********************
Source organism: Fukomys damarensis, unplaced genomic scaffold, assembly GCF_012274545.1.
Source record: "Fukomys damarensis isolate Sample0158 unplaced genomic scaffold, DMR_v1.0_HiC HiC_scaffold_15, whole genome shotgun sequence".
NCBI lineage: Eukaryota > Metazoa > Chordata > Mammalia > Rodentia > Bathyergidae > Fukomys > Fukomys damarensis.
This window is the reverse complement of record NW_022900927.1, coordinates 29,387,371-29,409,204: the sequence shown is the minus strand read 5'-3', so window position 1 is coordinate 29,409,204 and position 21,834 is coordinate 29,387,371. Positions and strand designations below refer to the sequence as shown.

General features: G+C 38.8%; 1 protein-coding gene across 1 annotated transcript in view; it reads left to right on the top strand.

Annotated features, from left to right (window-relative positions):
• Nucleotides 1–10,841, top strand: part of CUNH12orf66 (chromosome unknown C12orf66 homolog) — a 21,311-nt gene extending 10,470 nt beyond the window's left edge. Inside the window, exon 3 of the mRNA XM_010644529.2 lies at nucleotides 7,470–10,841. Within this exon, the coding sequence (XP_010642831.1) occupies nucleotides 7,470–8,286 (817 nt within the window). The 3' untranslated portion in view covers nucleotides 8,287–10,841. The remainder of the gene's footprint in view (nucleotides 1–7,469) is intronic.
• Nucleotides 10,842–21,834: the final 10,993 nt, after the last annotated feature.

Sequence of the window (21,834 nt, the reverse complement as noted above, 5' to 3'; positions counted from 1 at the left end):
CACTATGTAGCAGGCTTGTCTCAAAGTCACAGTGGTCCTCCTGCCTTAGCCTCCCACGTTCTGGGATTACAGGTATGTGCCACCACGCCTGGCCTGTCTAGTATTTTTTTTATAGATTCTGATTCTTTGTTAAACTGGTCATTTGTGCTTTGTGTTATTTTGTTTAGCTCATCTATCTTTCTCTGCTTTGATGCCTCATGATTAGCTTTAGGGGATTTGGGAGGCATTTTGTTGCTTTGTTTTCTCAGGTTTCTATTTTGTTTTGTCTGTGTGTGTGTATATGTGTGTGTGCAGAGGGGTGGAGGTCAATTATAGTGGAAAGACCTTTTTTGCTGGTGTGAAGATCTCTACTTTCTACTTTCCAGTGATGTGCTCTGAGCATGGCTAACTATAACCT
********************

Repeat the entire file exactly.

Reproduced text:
Source organism: Fukomys damarensis, unplaced genomic scaffold, assembly GCF_012274545.1.
Source record: "Fukomys damarensis isolate Sample0158 unplaced genomic scaffold, DMR_v1.0_HiC HiC_scaffold_15, whole genome shotgun sequence".
NCBI lineage: Eukaryota > Metazoa > Chordata > Mammalia > Rodentia > Bathyergidae > Fukomys > Fukomys damarensis.
This window is the reverse complement of record NW_022900927.1, coordinates 29,387,371-29,409,204: the sequence shown is the minus strand read 5'-3', so window position 1 is coordinate 29,409,204 and position 21,834 is coordinate 29,387,371. Positions and strand designations below refer to the sequence as shown.

General features: G+C 38.8%; 1 protein-coding gene across 1 annotated transcript in view; it reads left to right on the top strand.

Annotated features, from left to right (window-relative positions):
• Nucleotides 1–10,841, top strand: part of CUNH12orf66 (chromosome unknown C12orf66 homolog) — a 21,311-nt gene extending 10,470 nt beyond the window's left edge. Inside the window, exon 3 of the mRNA XM_010644529.2 lies at nucleotides 7,470–10,841. Within this exon, the coding sequence (XP_010642831.1) occupies nucleotides 7,470–8,286 (817 nt within the window). The 3' untranslated portion in view covers nucleotides 8,287–10,841. The remainder of the gene's footprint in view (nucleotides 1–7,469) is intronic.
• Nucleotides 10,842–21,834: the final 10,993 nt, after the last annotated feature.

Sequence of the window (21,834 nt, the reverse complement as noted above, 5' to 3'; positions counted from 1 at the left end):
CACTATGTAGCAGGCTTGTCTCAAAGTCACAGTGGTCCTCCTGCCTTAGCCTCCCACGTTCTGGGATTACAGGTATGTGCCACCACGCCTGGCCTGTCTAGTATTTTTTTTATAGATTCTGATTCTTTGTTAAACTGGTCATTTGTGCTTTGTGTTATTTTGTTTAGCTCATCTATCTTTCTCTGCTTTGATGCCTCATGATTAGCTTTAGGGGATTTGGGAGGCATTTTGTTGCTTTGTTTTCTCAGGTTTCTATTTTGTTTTGTCTGTGTGTGTGTATATGTGTGTGTGCAGAGGGGTGGAGGTCAATTATAGTGGAAAGACCTTTTTTGCTGGTGTGAAGATCTCTACTTTCTACTTTCCAGTGATGTGCTCTGAGCATGGCTAACTATAACCT